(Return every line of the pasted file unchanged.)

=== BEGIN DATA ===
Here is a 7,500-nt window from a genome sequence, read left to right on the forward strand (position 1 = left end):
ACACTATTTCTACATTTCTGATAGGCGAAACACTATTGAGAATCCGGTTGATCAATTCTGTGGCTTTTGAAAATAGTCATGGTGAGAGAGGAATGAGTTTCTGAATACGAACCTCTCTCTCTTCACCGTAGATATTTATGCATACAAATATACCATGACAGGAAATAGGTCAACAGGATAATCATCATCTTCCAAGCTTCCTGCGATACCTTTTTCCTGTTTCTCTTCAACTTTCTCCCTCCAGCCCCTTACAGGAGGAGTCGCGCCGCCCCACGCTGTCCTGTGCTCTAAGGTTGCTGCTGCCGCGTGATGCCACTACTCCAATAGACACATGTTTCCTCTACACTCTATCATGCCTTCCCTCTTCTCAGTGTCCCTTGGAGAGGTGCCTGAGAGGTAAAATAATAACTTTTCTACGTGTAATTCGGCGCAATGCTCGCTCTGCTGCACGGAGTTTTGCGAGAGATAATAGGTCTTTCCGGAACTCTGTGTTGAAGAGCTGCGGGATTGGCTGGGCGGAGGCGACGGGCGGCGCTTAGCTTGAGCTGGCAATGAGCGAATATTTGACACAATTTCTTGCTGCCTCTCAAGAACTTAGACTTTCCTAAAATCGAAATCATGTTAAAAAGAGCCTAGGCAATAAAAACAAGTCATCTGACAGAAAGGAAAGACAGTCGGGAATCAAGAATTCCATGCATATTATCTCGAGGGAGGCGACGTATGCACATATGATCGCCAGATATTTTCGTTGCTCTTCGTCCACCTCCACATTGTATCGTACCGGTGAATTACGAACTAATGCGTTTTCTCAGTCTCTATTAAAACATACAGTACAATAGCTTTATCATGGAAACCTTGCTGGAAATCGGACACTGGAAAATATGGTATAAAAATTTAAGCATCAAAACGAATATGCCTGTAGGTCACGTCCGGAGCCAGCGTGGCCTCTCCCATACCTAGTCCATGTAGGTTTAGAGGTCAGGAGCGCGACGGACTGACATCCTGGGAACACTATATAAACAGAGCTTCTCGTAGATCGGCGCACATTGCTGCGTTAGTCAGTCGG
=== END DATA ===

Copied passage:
Here is a 7,500-nt window from a genome sequence, read left to right on the forward strand (position 1 = left end):
ACACTATTTCTACATTTCTGATAGGCGAAACACTATTGAGAATCCGGTTGATCAATTCTGTGGCTTTTGAAAATAGTCATGGTGAGAGAGGAATGAGTTTCTGAATACGAACCTCTCTCTCTTCACCGTAGATATTTATGCATACAAATATACCATGACAGGAAATAGGTCAACAGGATAATCATCATCTTCCAAGCTTCCTGCGATACCTTTTTCCTGTTTCTCTTCAACTTTCTCCCTCCAGCCCCTTACAGGAGGAGTCGCGCCGCCCCACGCTGTCCTGTGCTCTAAGGTTGCTGCTGCCGCGTGATGCCACTACTCCAATAGACACATGTTTCCTCTACACTCTATCATGCCTTCCCTCTTCTCAGTGTCCCTTGGAGAGGTGCCTGAGAGGTAAAATAATAACTTTTCTACGTGTAATTCGGCGCAATGCTCGCTCTGCTGCACGGAGTTTTGCGAGAGATAATAGGTCTTTCCGGAACTCTGTGTTGAAGAGCTGCGGGATTGGCTGGGCGGAGGCGACGGGCGGCGCTTAGCTTGAGCTGGCAATGAGCGAATATTTGACACAATTTCTTGCTGCCTCTCAAGAACTTAGACTTTCCTAAAATCGAAATCATGTTAAAAAGAGCCTAGGCAATAAAAACAAGTCATCTGACAGAAAGGAAAGACAGTCGGGAATCAAGAATTCCATGCATATTATCTCGAGGGAGGCGACGTATGCACATATGATCGCCAGATATTTTCGTTGCTCTTCGTCCACCTCCACATTGTATCGTACCGGTGAATTACGAACTAATGCGTTTTCTCAGTCTCTATTAAAACATACAGTACAATAGCTTTATCATGGAAACCTTGCTGGAAATCGGACACTGGAAAATATGGTATAAAAATTTAAGCATCAAAACGAATATGCCTGTAGGTCACGTCCGGAGCCAGCGTGGCCTCTCCCATACCTAGTCCATGTAGGTTTAGAGGTCAGGAGCGCGACGGACTGACATCCTGGGAACACTATATAAACAGAGCTTCTCGTAGATCGGCGCACATTGCTGCGTTAGTCAGTCGG